Ombudsman of the Basque Country

Basque Ombudsman-Ararteko

Country / Region

Euskadi-Basque Country

Name of Office

Basque Ombudsman-Ararteko

Mr. Manuel Lezertua

Name of Member

Mr. Manuel Lezertua

Official Website

About the Member

Mr MANUEL LEZERTUA. Bilbao, 1957.

Graduated in Law (LLB with Honours) by the University of Deusto, Bilbao (1980), he holds in addition a Master’s in Law (LLM) by King's College, University of London (1982). Legal officer at the Department of Public Administration and Justice, Basque Government (1983-85), he joined later the Council of Europe, working as a Legal Officer in the European Court of Human Rights (1988-1992). After two years serving as Lawyer for the Constitutional Court of Spain (1992-94), he returns later to the Council of Europe, being appointed, first, as Principal Administrator - Human Rights and Minority Rights- in the Committee of Ministers (1994-96), and subsequently, amongst other positions, Director of the Office of the European Commissioner for Human Rights (2004-2007) and Director of the Congress of Local and Regional Authorities of Europe (2013-2015). He has lectured at the Universities of Northumbria (UK), Deusto and Navarra (Spain), as well as at the International Institute of Human Rights of Strasbourg (France). He has widely published on Human Rights Law, European lntegration, and lnternational Criminal Law, having a particular expertise in Linguistic Rights. In June 2015, the Basque Parliament elected him as Ararteko/Ombudsman of the Basque Country, where he currently performs his mandate. One of his main publications about Linguistic Rights is, namely: “The European Convention on Human Rights and minority languages”, en Minority Language Protection in Europe: into a new decade, Council of Europe, Strasbourg, 2010, pp. 13-26.

About the Member's Office

Ararteko – Basque Ombudsman is the Basque Parliament’s High Commissioner for Human Rights. Established by the Basque Parliament in 1985, is an autonomous body working independently from any political powers. Ararteko must be impartial and independent and his primary function is to safeguard citizens of the abuses of authority, power and negligent action of the Basque Public Administrations.  We also aim to increase the awareness and sensibility about Human Rights Culture.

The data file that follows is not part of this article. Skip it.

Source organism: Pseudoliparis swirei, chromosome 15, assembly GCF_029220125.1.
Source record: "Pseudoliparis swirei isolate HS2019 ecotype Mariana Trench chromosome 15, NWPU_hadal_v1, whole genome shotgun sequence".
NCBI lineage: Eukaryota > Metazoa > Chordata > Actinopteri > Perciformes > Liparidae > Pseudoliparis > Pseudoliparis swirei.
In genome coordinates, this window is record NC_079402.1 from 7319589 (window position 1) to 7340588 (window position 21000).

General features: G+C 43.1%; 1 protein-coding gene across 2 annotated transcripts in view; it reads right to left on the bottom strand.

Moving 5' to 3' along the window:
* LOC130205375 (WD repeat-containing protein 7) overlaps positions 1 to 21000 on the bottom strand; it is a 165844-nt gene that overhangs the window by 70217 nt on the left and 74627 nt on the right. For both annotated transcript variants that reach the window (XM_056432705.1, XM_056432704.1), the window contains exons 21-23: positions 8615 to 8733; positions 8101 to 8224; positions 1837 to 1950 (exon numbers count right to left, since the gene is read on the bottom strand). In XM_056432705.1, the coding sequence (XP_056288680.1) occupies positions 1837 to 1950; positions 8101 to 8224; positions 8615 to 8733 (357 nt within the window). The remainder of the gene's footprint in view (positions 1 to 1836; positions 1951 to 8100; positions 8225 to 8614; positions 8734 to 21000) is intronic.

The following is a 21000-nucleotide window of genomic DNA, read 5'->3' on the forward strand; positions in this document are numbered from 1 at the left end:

The powers of the Ararteko include:

In order to carry out its mission, the Ararteko may, among others:

Undertake inspection visits to centres and facilities providing public services to citizens and ask for a hearing with any civil servant or public employee to participate in a research, conduct all the research it deems convenient or find the proper solutions in the defence of the citizen’s legitimate interests.

Ararteko is commonly in contact with different stakeholders, community associations and organisations and participates in several local and international events and forums to enhance Basque administration public policy and action, improve the quality of the public service provided, the rights ensured, and combat the inequality and discrimination.

Ararteko mission also include the defense of language rights that derive from the co-official status of the Basque and Spanish languages.

Key Information on the Language Situation in this Country/Region

The Basque language (Euskera or Euskara) is spoken in adjoining territories located on both sides of the western end of the Pyrenees, in Spain and France. In Spain, the language is spoken in the Basque Autonomous Community, comprising the provinces of Biscay, Gipuzkoa and Alava, and in Navarre. In France, it is spoken in the former provinces of Labourd, Lower Navarre and Soule, in the Pyrénnées-Atlantiques Department.

Spanish and Basque languages are co-official in all territories of the Basque Autonomous Community. In Navarre, however, Basque is only granted co-official status in the northern Basque-speaking areas, whereas it has no official status in the French Basque Country.

The Basque language experienced a gradual territorial contraction throughout the last nine centuries, and very severe deterioration of its sociolinguistic status for much of the 20th century. After Franco’s dictatorship, this reductive trend was gradually reversed against the backdrop of growing national identity and its connection with civil liberties and democracy. Unfortunately, Basque is not expanding equally throughout the Basque-speaking territories. While its growth is fundamentally concentrated among the residents of the Basque Autonomous Community, knowledge of the language is growing moderately (in Navarre), and the number of speakers is on the decline in the French Basque region.

The 2016 Sociolinguistic Survey showed that 33,9% of all people aged 16 and above in the Basque Autonomous Community were fluent Basque speakers, 19.1% were passive speakers and 47% did not speak Basque. The percentage was highest in Gipuzkoa (50.6% speakers), and lowest in Álava (19.2%), while in Biscay, the most populated province,  27,6% of the inhabitants are biingual. These results show a noteworthy increase in the last 25 years (29.5% in 2001, 27.7% in 1996 and 24.1% in 1991). The highest percentage of speakers can now be found in the 16-24 age range (71.4%) vs 25.0% in the 65+ age range.

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